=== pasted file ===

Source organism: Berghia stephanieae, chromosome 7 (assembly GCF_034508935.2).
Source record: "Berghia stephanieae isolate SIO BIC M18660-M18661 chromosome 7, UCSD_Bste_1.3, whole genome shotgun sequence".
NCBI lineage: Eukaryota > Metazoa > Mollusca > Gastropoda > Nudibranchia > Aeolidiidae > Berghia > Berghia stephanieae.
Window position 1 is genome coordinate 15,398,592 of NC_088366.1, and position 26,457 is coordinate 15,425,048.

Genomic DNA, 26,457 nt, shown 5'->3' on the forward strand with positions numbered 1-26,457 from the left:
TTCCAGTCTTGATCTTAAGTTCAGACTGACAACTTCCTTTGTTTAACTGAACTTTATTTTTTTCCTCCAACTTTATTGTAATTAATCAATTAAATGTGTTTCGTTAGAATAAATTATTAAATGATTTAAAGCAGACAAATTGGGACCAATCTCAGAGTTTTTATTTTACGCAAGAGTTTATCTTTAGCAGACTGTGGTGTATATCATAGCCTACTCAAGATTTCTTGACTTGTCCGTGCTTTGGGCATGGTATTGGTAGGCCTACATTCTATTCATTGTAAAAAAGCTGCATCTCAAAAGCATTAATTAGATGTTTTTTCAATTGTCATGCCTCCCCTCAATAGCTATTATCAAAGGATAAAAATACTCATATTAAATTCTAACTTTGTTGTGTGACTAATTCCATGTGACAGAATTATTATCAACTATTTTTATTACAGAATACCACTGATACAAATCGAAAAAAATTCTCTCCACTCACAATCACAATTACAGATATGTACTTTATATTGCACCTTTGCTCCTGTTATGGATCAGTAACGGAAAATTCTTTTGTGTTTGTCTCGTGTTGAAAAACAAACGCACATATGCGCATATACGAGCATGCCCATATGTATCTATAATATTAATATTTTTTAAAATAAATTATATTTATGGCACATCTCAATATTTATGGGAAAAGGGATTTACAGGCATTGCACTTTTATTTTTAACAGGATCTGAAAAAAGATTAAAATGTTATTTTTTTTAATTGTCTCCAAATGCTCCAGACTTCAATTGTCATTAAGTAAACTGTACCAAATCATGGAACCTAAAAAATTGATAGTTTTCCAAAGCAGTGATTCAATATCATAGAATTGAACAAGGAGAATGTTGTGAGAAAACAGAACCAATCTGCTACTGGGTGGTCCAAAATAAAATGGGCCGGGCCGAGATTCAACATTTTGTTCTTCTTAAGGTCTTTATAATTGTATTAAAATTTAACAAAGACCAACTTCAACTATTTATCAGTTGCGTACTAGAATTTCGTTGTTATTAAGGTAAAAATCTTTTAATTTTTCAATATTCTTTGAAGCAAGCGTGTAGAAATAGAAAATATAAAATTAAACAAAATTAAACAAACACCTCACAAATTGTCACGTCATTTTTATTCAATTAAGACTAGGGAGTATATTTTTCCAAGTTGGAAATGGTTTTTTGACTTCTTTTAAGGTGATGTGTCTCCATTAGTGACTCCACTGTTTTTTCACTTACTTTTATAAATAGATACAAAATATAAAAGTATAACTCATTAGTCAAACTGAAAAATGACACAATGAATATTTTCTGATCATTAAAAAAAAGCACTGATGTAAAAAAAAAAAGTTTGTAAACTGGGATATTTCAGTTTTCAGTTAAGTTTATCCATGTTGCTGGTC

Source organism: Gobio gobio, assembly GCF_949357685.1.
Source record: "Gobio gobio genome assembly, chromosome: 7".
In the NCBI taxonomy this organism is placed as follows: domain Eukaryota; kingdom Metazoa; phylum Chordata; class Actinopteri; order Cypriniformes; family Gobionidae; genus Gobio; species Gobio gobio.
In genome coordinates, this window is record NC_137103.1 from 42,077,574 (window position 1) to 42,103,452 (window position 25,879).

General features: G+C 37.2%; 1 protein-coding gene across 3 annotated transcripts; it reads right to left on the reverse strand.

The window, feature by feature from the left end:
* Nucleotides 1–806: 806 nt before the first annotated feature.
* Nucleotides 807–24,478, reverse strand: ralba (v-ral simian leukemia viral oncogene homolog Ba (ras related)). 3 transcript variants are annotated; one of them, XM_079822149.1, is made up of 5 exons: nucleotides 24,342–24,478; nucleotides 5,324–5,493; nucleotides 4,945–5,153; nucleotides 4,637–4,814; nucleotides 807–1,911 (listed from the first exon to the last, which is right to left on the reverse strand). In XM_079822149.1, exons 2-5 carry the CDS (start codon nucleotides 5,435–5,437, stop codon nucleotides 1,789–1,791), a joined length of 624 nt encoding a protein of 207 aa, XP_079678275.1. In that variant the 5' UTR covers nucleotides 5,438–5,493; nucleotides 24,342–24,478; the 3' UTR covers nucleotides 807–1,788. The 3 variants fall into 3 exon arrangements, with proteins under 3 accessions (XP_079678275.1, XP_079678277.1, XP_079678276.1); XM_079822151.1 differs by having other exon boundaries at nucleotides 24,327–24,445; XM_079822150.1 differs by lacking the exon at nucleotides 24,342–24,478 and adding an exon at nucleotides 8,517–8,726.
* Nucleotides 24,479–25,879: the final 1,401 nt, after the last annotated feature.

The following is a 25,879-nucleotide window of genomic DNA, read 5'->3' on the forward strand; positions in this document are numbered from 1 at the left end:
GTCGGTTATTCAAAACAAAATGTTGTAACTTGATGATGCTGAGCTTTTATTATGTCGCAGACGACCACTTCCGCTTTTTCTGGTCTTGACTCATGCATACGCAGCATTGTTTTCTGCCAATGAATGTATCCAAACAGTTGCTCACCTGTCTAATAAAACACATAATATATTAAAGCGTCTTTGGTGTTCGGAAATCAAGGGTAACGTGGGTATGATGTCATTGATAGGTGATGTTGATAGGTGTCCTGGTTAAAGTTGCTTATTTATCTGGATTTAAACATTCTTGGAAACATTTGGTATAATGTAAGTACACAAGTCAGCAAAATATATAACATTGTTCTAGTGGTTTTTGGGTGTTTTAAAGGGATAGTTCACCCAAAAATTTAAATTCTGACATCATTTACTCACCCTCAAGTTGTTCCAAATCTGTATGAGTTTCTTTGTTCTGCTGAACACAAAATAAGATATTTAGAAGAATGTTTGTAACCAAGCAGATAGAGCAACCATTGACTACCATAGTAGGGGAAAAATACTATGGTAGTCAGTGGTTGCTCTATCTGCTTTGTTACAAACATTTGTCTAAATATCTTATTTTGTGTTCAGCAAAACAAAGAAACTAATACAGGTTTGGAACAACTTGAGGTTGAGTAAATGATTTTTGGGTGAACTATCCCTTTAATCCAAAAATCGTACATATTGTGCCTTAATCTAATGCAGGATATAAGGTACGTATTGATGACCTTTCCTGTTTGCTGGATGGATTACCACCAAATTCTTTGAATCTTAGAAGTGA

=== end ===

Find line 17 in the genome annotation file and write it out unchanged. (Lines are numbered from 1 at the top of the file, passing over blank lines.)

GTCGGTTATTCAAAACAAAATGTTGTAACTTGATGATGCTGAGCTTTTATTATGTCGCAGACGACCACTTCCGCTTTTTCTGGTCTTGACTCATGCATACGCAGCATTGTTTTCTGCCAATGAATGTATCCAAACAGTTGCTCACCTGTCTAATAAAACACATAATATATTAAAGCGTCTTTGGTGTTCGGAAATCAAGGGTAACGTGGGTATGATGTCATTGATAGGTGATGTTGATAGGTGTCCTGGTTAAAGTTGCTTATTTATCTGGATTTAAACATTCTTGGAAACATTTGGTATAATGTAAGTACACAAGTCAGCAAAATATATAACATTGTTCTAGTGGTTTTTGGGTGTTTTAAAGGGATAGTTCACCCAAAAATTTAAATTCTGACATCATTTACTCACCCTCAAGTTGTTCCAAATCTGTATGAGTTTCTTTGTTCTGCTGAACACAAAATAAGATATTTAGAAGAATGTTTGTAACCAAGCAGATAGAGCAACCATTGACTACCATAGTAGGGGAAAAATACTATGGTAGTCAGTGGTTGCTCTATCTGCTTTGTTACAAACATTTGTCTAAATATCTTATTTTGTGTTCAGCAAAACAAAGAAACTAATACAGGTTTGGAACAACTTGAGGTTGAGTAAATGATTTTTGGGTGAACTATCCCTTTAATCCAAAAATCGTACATATTGTGCCTTAATCTAATGCAGGATATAAGGTACGTATTGATGACCTTTCCTGTTTGCTGGATGGATTACCACCAAATTCTTTGAATCTTAGAAGTGA